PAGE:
Deterioration of circadian rhythms in old age and dementia has been partially attributed to neural degeneration [11] and partially to lowered exposure to environmental time cues [4]. The most important stimulus to the circadian pacemaker is light, particularly light of short wavelength and high intensity [12,13]. With advancing age, changes to eye physiology impair circadian phototransduction [14]. In addition, lifestyle changes or situational and contextual changes may further reduce daylight availability. For example, people with dementia are often exposed to low levels of environmental illumination, especially those living in nursing homes [15,16,17,18]. Providing a robust environmental time cue through bright light therapy (BLT) is a well-established treatment for disruption of the circadian rhythms in otherwise healthy adults [19,20], but the efficacy of BLT for people with dementia is not yet established. Previous research on BLT in people with dementia has found positive effect on outcomes such as BPSD, cognition, sleep, and circadian rhythms (e.g., [21,22,23,24,25,26]), although studies do not consistently report improvements for all outcomes. BLT is typically administered using light boxes that provide increased illuminance, high correlated color temperature (CCT, i.e., more blue or white in appearance), or both. However, providing BLT using a ceiling-mounted light source eliminates the need to stay with the patient to ensure adherence and allows for longer daily exposures. There is some indication that use of ambient BLT, in particular, may improve circadian rhythmicity for people with dementia [22,27,28], but results have so far been mixed [24,29,30,31]. One reason for diverging results is large variations in methodology, including light parameters (illuminance and CCT or spectral power distribution), exposure time, delivery method, sample size and sample characteristics, trial duration, trial design, and outcome measures [32,33,34].
In the present study, we present a primary outcome from the DEM.LIGHT trial; a 24-week cluster randomized controlled trial to assess the effect of ceiling-mounted BLT for nursing home patients with dementia. Our hypothesis was that the RAR would improve in the group receiving BLT compared to the control group.

2. Materials and Methods

The DEM.LIGHT trial (full trial name: “Treatment Light Rooms for Nursing Home Patients with Dementia–Designing Diurnal Conditions for Improved Sleep, Mood, and Behavioral Problems”, Identifier: NCT03357328) is a cluster randomized placebo-controlled trial that was conducted in Bergen, Norway, between September 2017 and April 2018. Data was collected at baseline and at 8, 16, and 24 weeks.

2.1. Participants

Eligible nursing homes were identified with the assistance of Bergen municipality. Any nursing home was eligible if it had a dedicated dementia unit, the architecture allowed for installation of light panels, and the unit was not currently participating in other projects. Fourteen nursing home dementia unit leaders were invited, of which eight agreed to allow their unit participate in the trial. Four units declined to participate, and one unit signaled interest after the desired number of units was achieved. One unit was excluded due to having twice as many residents as other units. A total of 78 residents lived in the included units and were screened for inclusion (see Table 1 for eligibility criteria) by clinical psychologists (EK and GJH) in collaboration with the nursing home physician.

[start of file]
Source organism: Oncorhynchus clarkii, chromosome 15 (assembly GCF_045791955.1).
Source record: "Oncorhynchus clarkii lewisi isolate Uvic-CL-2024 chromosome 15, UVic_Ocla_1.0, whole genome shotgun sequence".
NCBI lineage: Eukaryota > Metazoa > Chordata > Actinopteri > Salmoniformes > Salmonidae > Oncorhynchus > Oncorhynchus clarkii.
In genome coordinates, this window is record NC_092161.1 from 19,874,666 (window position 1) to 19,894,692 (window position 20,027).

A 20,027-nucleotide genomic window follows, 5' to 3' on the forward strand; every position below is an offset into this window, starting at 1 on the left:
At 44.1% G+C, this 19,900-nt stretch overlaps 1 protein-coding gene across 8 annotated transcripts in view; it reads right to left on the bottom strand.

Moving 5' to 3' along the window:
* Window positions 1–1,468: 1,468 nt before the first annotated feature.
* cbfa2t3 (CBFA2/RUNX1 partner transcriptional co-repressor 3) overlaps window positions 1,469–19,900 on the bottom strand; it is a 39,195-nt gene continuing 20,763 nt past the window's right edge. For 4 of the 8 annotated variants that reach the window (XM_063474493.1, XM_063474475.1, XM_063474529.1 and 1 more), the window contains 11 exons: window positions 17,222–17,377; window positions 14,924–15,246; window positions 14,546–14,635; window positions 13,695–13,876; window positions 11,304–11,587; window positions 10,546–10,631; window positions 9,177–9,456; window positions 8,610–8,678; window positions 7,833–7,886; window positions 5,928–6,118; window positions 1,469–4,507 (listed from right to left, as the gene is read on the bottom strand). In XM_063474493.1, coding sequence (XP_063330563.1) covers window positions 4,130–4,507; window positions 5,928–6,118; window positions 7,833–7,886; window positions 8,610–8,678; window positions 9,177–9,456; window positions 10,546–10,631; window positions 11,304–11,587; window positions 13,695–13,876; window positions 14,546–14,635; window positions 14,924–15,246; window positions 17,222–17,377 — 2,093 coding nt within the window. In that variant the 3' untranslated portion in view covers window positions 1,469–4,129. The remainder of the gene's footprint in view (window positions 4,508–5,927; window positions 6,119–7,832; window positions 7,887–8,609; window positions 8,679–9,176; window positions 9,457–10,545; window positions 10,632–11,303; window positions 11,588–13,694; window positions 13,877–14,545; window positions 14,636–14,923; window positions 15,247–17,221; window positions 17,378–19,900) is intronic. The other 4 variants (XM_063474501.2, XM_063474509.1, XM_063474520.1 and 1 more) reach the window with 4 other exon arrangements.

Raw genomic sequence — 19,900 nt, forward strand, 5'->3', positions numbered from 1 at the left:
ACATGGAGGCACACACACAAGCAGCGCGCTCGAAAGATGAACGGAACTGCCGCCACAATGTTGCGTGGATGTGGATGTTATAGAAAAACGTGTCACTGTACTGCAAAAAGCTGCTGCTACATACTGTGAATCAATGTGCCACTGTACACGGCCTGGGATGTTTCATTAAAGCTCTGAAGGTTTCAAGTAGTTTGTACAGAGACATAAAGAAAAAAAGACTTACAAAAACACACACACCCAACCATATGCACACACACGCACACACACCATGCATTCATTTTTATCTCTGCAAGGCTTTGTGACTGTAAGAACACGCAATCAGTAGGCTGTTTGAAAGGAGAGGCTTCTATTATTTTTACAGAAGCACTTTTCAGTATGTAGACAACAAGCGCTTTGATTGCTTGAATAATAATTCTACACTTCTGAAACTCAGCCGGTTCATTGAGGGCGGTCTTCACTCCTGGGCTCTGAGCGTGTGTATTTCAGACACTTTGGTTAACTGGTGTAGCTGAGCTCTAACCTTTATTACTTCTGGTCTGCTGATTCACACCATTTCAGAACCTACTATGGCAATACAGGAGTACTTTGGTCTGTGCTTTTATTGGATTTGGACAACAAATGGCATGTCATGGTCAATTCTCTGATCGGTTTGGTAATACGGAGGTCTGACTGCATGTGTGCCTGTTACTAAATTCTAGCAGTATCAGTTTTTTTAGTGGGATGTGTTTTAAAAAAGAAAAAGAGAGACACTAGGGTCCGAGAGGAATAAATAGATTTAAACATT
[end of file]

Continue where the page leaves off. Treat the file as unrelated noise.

2.2. Sample Size and Power Calculation

The power analysis indicated that a minimum of 64 participants and 8 clusters were needed in order to detect differences between conditions [35,36] using ANOVA analysis. Alpha level was set to 0.05 (two-tailed), and the power, to 0.80, expecting moderate effect sizes (Cohen’s d = 0.50). Allowing for a 20% dropout, the aim was to recruit 80 participants.

2.3. Delivery of the Intervention

Four units (intervention group) had ceiling-mounted LED panels (Glamox, 1 × C95 48 CCT 6500 MP 47 W/4702 lm, Glamox, Keila, Estonia) installed in the living rooms. The panels were programmed to mimic daily variations in the natural light cycle, delivering light at varying illuminances and CCT throughout the day (see Figure 1). Peak illuminance (1000 lx at eye level) was delivered between 10 a.m. and 3 p.m. each day. The CCT during this period was set to be around 6000, which is within the interquartile range for natural daylight across various atmospheric conditions, i.e., 5712–7757 K [37]. In the control group (four units), lights bulbs were changed (CFL AURA UNIQUE-D/E LL 18W/830 G241-2 in three units and CFL AURA UNIQUE-L LL 18W/830 2G11 in one) but still delivered standard indoor illumination (~150–300 lx, 3000 at eye level in the center of the room).

2.4. Group Allocation and Blinding